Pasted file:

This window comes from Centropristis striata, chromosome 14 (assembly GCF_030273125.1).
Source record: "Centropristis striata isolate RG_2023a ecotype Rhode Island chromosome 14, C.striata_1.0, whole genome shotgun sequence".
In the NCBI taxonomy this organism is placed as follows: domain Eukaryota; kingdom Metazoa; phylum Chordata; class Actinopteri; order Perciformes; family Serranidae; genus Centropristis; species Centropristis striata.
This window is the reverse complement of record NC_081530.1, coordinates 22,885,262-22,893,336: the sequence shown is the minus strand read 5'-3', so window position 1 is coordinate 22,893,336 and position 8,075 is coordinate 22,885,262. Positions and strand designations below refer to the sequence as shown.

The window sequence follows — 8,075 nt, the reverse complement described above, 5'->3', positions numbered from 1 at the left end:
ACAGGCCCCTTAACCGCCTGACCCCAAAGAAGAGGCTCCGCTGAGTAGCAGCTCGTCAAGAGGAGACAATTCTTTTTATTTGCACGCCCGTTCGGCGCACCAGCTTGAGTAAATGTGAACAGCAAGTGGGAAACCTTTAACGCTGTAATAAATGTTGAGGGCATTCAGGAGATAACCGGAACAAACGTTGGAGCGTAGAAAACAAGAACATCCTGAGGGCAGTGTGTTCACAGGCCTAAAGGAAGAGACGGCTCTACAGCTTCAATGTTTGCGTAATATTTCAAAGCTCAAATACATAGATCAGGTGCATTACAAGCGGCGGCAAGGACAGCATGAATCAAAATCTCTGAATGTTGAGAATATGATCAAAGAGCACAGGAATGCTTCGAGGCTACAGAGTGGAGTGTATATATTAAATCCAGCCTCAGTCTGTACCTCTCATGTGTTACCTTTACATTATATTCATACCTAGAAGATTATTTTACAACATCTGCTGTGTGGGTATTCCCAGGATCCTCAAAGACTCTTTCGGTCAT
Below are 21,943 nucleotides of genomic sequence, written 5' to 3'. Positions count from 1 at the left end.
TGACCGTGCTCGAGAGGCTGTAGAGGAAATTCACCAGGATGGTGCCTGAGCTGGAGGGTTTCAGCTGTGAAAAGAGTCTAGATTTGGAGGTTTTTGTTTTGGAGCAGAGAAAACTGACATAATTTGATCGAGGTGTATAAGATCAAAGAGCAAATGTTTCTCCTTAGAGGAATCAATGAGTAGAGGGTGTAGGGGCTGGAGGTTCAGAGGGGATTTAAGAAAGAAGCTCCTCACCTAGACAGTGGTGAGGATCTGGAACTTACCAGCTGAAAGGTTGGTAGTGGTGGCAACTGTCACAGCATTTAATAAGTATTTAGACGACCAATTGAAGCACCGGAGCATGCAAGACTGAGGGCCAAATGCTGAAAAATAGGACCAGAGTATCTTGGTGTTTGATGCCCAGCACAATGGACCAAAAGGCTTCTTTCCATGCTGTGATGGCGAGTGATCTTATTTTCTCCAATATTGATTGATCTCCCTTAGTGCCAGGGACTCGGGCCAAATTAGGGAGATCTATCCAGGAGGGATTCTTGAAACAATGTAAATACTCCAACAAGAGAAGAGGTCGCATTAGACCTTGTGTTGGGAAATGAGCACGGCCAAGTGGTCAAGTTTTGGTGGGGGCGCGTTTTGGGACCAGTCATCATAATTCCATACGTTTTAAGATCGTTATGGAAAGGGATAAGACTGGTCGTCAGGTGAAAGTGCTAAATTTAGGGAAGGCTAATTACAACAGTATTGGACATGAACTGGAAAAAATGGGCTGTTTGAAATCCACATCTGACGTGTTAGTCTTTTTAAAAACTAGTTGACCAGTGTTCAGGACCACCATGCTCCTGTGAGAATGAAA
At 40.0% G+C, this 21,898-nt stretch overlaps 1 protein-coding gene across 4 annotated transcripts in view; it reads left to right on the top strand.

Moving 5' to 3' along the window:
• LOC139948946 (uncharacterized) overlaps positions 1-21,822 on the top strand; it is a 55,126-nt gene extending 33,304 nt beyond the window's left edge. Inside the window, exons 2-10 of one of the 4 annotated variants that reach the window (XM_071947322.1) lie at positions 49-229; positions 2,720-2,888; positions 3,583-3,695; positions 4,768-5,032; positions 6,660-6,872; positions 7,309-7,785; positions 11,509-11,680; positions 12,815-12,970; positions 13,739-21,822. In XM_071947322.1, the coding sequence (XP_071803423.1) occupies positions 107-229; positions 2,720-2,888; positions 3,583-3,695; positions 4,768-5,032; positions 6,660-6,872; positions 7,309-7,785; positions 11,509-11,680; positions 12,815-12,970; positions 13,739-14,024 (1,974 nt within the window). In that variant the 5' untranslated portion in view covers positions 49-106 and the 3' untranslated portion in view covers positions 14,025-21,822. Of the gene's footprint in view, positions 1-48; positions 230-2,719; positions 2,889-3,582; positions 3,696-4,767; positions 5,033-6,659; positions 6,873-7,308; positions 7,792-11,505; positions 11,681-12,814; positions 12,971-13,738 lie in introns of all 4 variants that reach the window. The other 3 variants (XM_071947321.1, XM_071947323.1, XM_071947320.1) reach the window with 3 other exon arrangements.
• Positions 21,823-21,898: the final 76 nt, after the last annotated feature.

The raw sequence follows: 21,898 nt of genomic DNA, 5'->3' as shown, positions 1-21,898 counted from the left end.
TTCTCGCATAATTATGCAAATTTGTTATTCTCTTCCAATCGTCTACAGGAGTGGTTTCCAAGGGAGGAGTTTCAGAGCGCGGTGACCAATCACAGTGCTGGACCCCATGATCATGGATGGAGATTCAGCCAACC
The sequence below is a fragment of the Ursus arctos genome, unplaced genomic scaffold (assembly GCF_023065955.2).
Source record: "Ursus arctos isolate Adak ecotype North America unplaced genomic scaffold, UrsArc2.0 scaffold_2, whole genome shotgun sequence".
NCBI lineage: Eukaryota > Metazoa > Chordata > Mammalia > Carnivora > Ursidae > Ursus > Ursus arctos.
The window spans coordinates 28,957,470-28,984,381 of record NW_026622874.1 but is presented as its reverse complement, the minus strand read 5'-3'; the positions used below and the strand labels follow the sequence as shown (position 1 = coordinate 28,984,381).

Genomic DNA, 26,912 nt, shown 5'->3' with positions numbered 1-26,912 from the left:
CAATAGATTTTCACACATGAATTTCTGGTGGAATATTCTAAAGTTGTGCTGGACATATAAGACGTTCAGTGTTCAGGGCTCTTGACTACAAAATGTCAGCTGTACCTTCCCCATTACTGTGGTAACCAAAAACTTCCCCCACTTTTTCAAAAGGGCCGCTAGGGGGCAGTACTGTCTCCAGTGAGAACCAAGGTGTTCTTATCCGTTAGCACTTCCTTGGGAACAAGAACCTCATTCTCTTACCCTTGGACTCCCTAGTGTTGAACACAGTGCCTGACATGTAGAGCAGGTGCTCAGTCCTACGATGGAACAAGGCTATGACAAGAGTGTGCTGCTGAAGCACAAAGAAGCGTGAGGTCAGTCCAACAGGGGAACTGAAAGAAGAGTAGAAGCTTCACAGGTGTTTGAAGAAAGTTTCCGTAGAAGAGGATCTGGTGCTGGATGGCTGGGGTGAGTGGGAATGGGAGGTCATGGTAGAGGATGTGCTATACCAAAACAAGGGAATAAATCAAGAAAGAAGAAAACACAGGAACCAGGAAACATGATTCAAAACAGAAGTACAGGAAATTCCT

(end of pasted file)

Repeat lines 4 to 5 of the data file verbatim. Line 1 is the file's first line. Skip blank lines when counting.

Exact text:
This window is the reverse complement of record NC_081530.1, coordinates 22,885,262-22,893,336: the sequence shown is the minus strand read 5'-3', so window position 1 is coordinate 22,893,336 and position 8,075 is coordinate 22,885,262. Positions and strand designations below refer to the sequence as shown.

The window sequence follows — 8,075 nt, the reverse complement described above, 5'->3', positions numbered from 1 at the left end: